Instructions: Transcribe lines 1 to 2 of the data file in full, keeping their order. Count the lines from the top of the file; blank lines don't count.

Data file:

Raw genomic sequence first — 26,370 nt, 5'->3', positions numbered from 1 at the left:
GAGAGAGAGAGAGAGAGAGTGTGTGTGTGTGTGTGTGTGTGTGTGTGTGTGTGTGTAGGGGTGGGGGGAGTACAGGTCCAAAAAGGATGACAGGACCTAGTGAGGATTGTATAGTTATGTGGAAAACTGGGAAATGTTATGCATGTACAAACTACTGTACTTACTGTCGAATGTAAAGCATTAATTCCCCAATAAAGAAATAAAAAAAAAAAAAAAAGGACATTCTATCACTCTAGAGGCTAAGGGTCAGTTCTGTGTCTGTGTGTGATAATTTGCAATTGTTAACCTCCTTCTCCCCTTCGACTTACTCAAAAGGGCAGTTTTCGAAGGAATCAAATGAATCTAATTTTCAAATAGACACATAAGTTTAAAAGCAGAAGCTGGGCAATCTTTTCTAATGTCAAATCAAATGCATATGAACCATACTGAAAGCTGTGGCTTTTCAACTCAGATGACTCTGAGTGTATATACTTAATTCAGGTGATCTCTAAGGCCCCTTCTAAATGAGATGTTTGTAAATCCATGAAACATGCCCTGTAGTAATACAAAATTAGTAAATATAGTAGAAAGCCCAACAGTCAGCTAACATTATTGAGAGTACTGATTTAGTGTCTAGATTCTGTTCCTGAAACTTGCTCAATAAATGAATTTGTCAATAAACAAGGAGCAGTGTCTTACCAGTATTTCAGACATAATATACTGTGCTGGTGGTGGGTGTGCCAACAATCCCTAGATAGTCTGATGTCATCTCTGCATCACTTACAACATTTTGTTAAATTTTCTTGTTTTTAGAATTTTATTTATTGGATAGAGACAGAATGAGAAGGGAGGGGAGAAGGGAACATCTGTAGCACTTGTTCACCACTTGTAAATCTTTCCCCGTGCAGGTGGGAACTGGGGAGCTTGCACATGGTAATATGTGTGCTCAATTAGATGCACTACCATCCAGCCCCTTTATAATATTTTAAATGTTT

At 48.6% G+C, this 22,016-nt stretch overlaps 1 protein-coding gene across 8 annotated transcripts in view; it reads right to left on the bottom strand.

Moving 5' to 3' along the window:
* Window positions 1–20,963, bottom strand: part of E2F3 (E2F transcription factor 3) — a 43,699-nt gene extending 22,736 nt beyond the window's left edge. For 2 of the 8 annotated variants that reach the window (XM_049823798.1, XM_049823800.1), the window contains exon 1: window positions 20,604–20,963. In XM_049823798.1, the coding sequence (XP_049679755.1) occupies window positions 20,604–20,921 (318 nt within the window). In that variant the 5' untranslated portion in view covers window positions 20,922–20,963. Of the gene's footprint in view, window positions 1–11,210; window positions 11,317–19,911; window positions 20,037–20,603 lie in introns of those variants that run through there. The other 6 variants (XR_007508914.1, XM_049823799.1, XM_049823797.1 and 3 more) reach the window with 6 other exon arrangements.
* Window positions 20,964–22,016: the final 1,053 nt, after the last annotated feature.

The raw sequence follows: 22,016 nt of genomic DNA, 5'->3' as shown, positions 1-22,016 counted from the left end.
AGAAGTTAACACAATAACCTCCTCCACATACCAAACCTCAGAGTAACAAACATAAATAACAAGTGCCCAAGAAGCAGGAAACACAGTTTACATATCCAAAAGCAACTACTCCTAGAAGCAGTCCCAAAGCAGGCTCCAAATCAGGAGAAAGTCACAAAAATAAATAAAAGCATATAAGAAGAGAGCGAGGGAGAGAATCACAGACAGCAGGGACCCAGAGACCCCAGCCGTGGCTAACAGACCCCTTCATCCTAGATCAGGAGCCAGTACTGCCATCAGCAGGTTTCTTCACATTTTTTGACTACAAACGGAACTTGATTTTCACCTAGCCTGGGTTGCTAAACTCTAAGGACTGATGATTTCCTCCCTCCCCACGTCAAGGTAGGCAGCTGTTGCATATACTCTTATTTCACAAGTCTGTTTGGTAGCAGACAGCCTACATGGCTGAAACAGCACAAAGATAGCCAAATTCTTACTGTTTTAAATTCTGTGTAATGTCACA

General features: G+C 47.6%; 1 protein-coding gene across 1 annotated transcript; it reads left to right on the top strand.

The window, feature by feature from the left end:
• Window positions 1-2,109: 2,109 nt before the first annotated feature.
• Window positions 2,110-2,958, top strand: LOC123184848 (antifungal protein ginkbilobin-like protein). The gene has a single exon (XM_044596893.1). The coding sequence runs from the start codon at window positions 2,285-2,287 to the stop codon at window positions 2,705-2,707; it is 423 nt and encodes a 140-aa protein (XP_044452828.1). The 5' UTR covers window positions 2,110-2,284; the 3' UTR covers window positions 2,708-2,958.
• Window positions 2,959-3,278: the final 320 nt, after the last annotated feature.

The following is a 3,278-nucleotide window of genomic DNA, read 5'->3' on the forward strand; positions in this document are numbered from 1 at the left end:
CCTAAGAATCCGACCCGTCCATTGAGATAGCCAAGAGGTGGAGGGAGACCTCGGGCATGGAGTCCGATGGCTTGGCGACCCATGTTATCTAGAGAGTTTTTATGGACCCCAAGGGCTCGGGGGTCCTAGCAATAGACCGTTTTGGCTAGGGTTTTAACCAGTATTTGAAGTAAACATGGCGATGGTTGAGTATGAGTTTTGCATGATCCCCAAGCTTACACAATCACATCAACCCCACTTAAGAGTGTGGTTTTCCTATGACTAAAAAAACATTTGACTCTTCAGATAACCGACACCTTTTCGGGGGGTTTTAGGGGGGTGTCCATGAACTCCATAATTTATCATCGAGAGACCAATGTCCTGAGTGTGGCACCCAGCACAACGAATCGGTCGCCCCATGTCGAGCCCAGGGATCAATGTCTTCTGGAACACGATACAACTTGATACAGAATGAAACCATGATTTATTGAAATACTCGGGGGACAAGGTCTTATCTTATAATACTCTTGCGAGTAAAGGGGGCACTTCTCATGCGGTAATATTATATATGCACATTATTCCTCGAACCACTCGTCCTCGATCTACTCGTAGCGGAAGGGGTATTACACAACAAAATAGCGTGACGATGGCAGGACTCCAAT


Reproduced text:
Raw genomic sequence first — 26,370 nt, 5'->3', positions numbered from 1 at the left:
GAGAGAGAGAGAGAGAGAGTGTGTGTGTGTGTGTGTGTGTGTGTGTGTGTGTGTGTAGGGGTGGGGGGAGTACAGGTCCAAAAAGGATGACAGGACCTAGTGAGGATTGTATAGTTATGTGGAAAACTGGGAAATGTTATGCATGTACAAACTACTGTACTTACTGTCGAATGTAAAGCATTAATTCCCCAATAAAGAAATAAAAAAAAAAAAAAAAGGACATTCTATCACTCTAGAGGCTAAGGGTCAGTTCTGTGTCTGTGTGTGATAATTTGCAATTGTTAACCTCCTTCTCCCCTTCGACTTACTCAAAAGGGCAGTTTTCGAAGGAATCAAATGAATCTAATTTTCAAATAGACACATAAGTTTAAAAGCAGAAGCTGGGCAATCTTTTCTAATGTCAAATCAAATGCATATGAACCATACTGAAAGCTGTGGCTTTTCAACTCAGATGACTCTGAGTGTATATACTTAATTCAGGTGATCTCTAAGGCCCCTTCTAAATGAGATGTTTGTAAATCCATGAAACATGCCCTGTAGTAATACAAAATTAGTAAATATAGTAGAAAGCCCAACAGTCAGCTAACATTATTGAGAGTACTGATTTAGTGTCTAGATTCTGTTCCTGAAACTTGCTCAATAAATGAATTTGTCAATAAACAAGGAGCAGTGTCTTACCAGTATTTCAGACATAATATACTGTGCTGGTGGTGGGTGTGCCAACAATCCCTAGATAGTCTGATGTCATCTCTGCATCACTTACAACATTTTGTTAAATTTTCTTGTTTTTAGAATTTTATTTATTGGATAGAGACAGAATGAGAAGGGAGGGGAGAAGGGAACATCTGTAGCACTTGTTCACCACTTGTAAATCTTTCCCCGTGCAGGTGGGAACTGGGGAGCTTGCACATGGTAATATGTGTGCTCAATTAGATGCACTACCATCCAGCCCCTTTATAATATTTTAAATGTTT